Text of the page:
On why this MOU is important, once again the two leaders converged. Bennett said, “It used to be the People had to claim their rights, then had to go to court to prove their rights” (Global), But, by using the dialogical process set out in this MOU, “We’re saying no – we’re starting with the recognition of rights” and then working together to resolve “outstanding issues” (CBC.ca). Sock said, we are going to the table to “discuss how we can achieve reconciliation in a manner that recognizes and respects our title and rights” (Global).
When Kenneth Francis, Speaker for Kopit Lodge, took his turn at the microphone, he said what every local resident present wanted to hear: “This is about protecting the land and the water… It is not a negotiation process where Title could be extinguished. The land is ours.” Kopit Lodge supports the MOU so that we “have this respected.”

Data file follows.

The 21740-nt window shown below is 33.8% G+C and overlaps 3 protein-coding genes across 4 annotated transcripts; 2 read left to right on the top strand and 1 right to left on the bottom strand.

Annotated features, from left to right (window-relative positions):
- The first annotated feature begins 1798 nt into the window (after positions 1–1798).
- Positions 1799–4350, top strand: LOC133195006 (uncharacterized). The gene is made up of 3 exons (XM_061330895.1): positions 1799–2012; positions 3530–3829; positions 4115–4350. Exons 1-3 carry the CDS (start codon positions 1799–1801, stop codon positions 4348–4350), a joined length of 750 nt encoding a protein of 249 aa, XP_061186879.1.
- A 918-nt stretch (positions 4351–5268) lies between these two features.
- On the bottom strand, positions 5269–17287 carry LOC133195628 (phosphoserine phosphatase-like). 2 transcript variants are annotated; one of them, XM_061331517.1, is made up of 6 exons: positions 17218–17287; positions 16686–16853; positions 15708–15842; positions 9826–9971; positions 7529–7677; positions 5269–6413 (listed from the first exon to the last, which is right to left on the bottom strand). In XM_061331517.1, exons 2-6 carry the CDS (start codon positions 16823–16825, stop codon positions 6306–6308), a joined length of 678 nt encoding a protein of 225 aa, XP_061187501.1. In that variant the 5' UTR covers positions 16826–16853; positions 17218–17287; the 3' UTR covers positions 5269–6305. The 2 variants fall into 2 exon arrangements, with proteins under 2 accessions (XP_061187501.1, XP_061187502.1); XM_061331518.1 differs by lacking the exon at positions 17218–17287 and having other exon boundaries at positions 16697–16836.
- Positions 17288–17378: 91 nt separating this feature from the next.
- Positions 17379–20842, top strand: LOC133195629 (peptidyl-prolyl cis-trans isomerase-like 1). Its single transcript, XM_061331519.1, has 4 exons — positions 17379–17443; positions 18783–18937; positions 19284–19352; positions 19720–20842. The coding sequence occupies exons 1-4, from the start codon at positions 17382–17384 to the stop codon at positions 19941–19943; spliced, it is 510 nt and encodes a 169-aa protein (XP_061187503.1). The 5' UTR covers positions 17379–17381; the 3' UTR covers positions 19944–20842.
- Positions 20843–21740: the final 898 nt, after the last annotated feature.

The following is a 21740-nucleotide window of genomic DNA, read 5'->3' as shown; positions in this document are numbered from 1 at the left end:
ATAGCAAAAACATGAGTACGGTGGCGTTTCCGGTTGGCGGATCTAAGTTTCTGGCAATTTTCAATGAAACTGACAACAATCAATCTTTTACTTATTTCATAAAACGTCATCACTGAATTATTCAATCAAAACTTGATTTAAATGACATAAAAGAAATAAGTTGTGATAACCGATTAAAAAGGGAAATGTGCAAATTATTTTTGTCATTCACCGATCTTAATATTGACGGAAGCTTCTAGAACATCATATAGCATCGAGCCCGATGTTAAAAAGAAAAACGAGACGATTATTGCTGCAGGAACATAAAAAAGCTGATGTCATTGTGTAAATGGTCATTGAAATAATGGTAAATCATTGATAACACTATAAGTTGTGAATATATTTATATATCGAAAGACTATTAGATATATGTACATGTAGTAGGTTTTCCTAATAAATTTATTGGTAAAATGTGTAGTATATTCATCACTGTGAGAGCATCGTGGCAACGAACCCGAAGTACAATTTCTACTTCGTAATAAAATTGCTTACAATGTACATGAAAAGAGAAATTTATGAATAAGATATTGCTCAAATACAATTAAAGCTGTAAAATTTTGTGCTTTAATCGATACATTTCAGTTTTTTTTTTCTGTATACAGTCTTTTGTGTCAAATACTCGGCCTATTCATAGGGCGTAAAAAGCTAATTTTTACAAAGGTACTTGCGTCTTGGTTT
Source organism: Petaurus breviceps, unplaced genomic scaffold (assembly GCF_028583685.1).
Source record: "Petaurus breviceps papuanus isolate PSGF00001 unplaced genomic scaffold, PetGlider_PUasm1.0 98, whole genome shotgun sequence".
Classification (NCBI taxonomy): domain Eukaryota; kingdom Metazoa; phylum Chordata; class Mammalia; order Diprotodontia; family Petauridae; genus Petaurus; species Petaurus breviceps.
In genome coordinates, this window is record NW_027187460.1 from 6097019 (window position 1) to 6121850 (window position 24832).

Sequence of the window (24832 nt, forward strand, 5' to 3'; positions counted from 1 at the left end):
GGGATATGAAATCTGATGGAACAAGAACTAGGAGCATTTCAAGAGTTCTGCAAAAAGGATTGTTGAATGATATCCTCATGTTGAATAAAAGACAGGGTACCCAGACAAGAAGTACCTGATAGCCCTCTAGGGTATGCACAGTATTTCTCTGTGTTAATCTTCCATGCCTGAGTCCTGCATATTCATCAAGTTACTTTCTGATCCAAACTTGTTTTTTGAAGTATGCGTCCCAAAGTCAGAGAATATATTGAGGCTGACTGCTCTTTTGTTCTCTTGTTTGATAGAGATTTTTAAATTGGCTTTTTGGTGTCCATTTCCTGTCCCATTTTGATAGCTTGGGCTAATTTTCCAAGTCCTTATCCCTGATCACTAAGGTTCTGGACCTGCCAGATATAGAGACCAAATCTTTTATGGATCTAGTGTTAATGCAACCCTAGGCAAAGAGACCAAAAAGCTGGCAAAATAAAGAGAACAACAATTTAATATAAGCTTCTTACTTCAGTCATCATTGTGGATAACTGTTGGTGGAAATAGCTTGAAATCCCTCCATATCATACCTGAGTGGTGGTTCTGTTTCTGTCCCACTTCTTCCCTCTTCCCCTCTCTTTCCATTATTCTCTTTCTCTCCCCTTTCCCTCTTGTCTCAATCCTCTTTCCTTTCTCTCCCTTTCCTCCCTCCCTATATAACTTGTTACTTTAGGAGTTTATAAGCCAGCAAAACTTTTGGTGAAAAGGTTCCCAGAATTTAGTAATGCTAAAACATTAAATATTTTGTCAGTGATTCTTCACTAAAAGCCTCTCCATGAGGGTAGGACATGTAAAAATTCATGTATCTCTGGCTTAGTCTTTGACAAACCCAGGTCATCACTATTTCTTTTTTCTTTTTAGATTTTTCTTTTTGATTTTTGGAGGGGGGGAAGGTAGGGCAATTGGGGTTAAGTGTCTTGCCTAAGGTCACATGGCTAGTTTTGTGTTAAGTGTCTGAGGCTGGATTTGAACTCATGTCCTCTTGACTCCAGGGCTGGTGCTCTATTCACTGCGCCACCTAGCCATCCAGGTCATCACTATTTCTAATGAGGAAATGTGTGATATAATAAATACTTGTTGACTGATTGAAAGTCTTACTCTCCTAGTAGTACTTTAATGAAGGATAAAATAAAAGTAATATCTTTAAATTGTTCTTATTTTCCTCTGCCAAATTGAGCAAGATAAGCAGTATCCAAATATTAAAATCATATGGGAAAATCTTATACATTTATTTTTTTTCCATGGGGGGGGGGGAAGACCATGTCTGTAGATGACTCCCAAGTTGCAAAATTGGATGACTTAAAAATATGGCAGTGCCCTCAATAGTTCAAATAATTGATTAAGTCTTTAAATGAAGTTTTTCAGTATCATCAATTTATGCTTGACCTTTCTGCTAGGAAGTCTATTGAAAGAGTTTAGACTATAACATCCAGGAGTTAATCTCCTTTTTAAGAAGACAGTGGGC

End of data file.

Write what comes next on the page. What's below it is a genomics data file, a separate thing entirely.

What are Elsipogtog allies thinking so far? Debbie Hopper is Chair of the local Kent County NB Chapter of the Council of Canadians, whose members were shoulder-to-shoulder with the Mi’kmaq People of Elsipogtog in 2013. She commented, “I feel proud to stand with Kopit Lodge through all these years.”
Hopper continued, “Kopit’s mission is to protect the water. I have watched both provincial Liberal and Conservative governments make devastating decisions about “Crown Land,” which was originally all Indigenous land. These government decisions enabled corporations to put our water in serious jeopardy. I have faith in Kopit Lodge’s core values to act as stewards and conserve the land for the next seven generations. The way New Brunswick is going right now, our forests will be gone long before then and that will add enormous pressure to climate collapse. We all need Indigenous traditional values protecting our future!”
Stay tuned. This is only the beginning. As Chief Sock said during the meal after the signing, “The hard work is about to start.”